Law Practice Management and Technology

The Bottom Line Volume 35, No. 2, April 2014

Everything Old Is New Again

By Peter N. Brewer, Esq.
Law Offices of Peter N. Brewer

Take dictation for example. I once asked my father, who was a long-practicing lawyer, what type of dictation equipment he used. His response to me was, “I dictate to a live audience.” It took me a moment to register what he was even saying. He dictated to a secretary who had the now-rare skill of having mastered Gregg shorthand. I was stupefied.

Today we have an entire generation of lawyers who grew up with their fingers on a keyboard. Many of them had neither the reason nor the opportunity to develop good dictating skills. And the rationalizations for not attempting dictation proliferate. “I compose better on the screen.” “I’m a fast typist, so I don’t need to dictate.” And so forth.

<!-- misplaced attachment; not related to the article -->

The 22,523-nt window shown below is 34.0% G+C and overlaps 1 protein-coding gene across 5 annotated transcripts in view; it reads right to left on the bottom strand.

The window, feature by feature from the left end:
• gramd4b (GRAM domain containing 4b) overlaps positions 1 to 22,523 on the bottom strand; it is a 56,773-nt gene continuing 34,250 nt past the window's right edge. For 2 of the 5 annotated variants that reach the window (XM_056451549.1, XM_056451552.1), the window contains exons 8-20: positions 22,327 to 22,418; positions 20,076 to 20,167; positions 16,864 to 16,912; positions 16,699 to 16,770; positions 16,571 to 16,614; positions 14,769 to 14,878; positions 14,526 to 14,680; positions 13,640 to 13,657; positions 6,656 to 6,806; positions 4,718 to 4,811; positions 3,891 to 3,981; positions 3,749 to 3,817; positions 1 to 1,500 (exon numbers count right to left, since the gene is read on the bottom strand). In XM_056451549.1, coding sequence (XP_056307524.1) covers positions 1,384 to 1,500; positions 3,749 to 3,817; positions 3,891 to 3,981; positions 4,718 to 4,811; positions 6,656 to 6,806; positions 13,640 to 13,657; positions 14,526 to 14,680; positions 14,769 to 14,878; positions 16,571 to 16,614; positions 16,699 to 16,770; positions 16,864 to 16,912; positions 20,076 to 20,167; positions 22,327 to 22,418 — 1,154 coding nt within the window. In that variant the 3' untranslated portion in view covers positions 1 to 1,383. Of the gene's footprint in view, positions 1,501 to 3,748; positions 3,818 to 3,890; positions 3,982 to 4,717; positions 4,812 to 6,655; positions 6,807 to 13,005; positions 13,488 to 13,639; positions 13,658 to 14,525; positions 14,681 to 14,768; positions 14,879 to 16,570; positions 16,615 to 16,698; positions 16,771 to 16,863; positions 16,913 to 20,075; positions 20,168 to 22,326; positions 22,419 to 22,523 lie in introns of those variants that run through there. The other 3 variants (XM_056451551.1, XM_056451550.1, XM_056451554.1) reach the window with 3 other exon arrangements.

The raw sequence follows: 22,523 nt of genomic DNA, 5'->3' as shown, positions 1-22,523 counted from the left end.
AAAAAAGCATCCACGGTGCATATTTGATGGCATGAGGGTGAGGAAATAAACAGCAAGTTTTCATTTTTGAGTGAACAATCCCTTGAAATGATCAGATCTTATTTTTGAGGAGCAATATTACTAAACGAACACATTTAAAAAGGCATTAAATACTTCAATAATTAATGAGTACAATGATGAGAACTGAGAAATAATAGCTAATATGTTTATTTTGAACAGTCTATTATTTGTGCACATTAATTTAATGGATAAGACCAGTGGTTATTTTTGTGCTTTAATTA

Becoming comfortable with dictating offers virtues beyond merely getting your thoughts into written form. It is a mental discipline that involves ordering your thoughts in your head. That discipline has virtues well beyond merely recording the written word. Think before you speak, what a concept!

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